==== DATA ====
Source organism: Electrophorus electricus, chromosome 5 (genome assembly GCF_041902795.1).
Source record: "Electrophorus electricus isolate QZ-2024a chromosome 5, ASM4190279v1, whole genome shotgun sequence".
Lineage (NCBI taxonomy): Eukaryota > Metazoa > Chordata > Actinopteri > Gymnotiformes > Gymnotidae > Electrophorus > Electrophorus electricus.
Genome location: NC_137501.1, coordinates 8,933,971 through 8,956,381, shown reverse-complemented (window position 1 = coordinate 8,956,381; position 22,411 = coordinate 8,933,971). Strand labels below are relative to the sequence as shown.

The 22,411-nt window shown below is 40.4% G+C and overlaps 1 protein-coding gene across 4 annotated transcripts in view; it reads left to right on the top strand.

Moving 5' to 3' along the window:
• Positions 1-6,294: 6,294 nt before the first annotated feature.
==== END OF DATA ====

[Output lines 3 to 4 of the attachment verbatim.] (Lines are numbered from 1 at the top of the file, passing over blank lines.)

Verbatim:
Lineage (NCBI taxonomy): Eukaryota > Metazoa > Chordata > Actinopteri > Gymnotiformes > Gymnotidae > Electrophorus > Electrophorus electricus.
Genome location: NC_137501.1, coordinates 8,933,971 through 8,956,381, shown reverse-complemented (window position 1 = coordinate 8,956,381; position 22,411 = coordinate 8,933,971). Strand labels below are relative to the sequence as shown.